人们常常用基尼系数来衡量一个地区居民收入的不平等。然而，基于横截面数据的指标，如基尼系数并不能反映长期内的实际不平等，而且有可能引起误导。如在有两个人，i和j的经济单位，以X1=(1i，0j)表示两个人在第一年的收入分配，以X2=(0i，1j)表示第二年的分配。这样，每一年的基尼系数都是1.00，收入分配极端不平等。但实际上在两年内，每人所得均为1，是一个极端平等的社会。之所以会这样，是因为基尼系数的计算依据静态的横截面数据，它不管给定的个体在不同时期的收入变化。因此为了更完整地反映收入分配不平等的状况，需要利用模块数据（panel data）来计算收入的变动（income mobility）。对于贫困的理解也存在同样的问题，仅仅知道处于贫困线以下人口和家庭的比例是不够的，我们还需要清楚在一给定的年份，一个贫困家庭会有多大的比例在下一年仍然陷于贫困、或脱贫。
Consider two societies that have the same distribution of annual income. In one there is great mobility and change so that the position of particular families in the income hierarchy varies widely from year to year. In the other, there is great rigidity so that each family stays in the same position year after year. Clearly, in any meaningful sense, the second would be the more unequal society. The one kind of inequality is a sign of dynamic change, social mobility, equality of opportunity; the other, of a status society.
Annual income data may provide a misleading indicator of enduring income inequality in societies where there is considerable year-to-year income mobility. Using two rounds of data on households, the paper measures income mobility in the People’s Republic of China (PRC) between the early 1990s and early 2000s. In the early 1990s, the increase in income inequality in the PRC was accompanied by a level of income mobility comparable to other developing countries in transition, and was higher than that found in developed countries such as the United States. By the early 2000s, however, while the PRC’s income inequality increased further, income mobility decreased, implying that the probability of being stuck in a relatively lower level of income increased for households.
关于这个问题，又看到一篇名为Income Mobility in China: Main Questions, Existing Evidence, and Proposed Studies的综述，挺不错。注意这一段：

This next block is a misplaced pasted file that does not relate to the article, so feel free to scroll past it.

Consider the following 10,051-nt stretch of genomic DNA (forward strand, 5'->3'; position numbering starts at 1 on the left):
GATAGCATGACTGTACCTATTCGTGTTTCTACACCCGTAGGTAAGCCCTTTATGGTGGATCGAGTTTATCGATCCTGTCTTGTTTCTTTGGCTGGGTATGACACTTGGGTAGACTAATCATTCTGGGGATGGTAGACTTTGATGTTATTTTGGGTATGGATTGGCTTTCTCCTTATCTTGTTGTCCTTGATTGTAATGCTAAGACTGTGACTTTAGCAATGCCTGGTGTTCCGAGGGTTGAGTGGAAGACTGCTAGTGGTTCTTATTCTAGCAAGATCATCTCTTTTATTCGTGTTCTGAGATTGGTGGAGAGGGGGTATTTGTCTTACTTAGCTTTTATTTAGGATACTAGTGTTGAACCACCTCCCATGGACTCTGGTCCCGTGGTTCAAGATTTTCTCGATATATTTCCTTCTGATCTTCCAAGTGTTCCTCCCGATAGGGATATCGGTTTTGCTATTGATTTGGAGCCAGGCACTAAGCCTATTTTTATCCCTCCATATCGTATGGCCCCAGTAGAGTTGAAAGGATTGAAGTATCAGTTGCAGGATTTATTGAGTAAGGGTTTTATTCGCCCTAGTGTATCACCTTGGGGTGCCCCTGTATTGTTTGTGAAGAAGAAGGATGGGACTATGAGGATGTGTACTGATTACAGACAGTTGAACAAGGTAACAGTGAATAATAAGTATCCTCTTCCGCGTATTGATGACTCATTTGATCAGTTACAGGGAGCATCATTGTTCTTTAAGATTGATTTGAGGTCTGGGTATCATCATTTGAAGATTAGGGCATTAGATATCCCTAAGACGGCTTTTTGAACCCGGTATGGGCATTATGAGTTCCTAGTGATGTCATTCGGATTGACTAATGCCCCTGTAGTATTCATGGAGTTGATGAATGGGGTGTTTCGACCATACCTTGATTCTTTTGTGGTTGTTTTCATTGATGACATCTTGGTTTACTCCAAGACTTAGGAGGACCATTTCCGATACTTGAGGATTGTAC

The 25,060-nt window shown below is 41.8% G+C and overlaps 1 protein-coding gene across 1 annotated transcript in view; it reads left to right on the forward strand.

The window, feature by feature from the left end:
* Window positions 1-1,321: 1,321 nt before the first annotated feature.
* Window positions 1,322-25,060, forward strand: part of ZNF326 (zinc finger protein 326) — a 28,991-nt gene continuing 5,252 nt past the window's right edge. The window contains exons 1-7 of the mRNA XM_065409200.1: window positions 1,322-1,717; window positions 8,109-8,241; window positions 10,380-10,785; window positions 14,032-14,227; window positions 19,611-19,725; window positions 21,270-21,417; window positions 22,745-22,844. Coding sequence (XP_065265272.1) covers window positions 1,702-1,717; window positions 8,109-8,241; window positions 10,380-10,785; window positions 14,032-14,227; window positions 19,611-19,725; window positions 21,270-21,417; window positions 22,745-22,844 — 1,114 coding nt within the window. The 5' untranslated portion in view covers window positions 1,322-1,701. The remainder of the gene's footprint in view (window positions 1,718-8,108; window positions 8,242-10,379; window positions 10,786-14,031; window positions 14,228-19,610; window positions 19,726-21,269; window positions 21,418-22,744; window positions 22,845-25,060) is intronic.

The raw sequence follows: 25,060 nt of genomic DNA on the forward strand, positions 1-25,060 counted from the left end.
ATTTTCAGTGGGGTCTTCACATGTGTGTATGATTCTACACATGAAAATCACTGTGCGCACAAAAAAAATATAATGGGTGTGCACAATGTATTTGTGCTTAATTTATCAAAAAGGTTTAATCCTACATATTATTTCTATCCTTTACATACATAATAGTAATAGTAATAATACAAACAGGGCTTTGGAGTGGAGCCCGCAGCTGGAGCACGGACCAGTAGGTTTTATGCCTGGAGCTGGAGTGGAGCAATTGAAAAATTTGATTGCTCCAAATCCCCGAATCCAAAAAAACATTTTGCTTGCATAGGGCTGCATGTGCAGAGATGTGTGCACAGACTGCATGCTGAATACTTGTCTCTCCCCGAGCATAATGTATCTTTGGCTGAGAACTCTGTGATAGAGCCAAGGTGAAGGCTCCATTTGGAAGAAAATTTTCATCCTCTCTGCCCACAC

It is important to recognize that there is not one aspect of macro mobility; rather, there are six different concepts, each of which can be measured using alternative indices (Fields, 2007). Time-independence measures gauge how dependent current income is on past income. On the other hand, movement measures address a different issue: in comparing some aspect of the same individuals’ incomes between one year and another, how much income movement has taken place? The various movement indices in the literature may usefully be categorized into five groupings or concepts ('concepts' because they are different underlying entities, not alternative measures of the same underlying entity). Positional movement (or 'quantile movement') is about the movement of individuals among various positions (quintiles, deciles, or centiles) in the income distribution. Like positional movement, share movement is relative but in a different way. Share movement takes place if and only if an individual's income rises or falls relative to the mean. Another concept is non-directional income movement (also called 'flux'), which gauges the extent of fluctuation in individuals' incomes. Income changes are measured but the direction of change (positive or negative) is ignored. When the direction of change is considered, we have the concept of directional income movement. Finally, income mobility as an equalizer of longer-term incomes compares the inequality of recipients’ incomes over a number of periods with the inequality of incomes measured at a single point in time.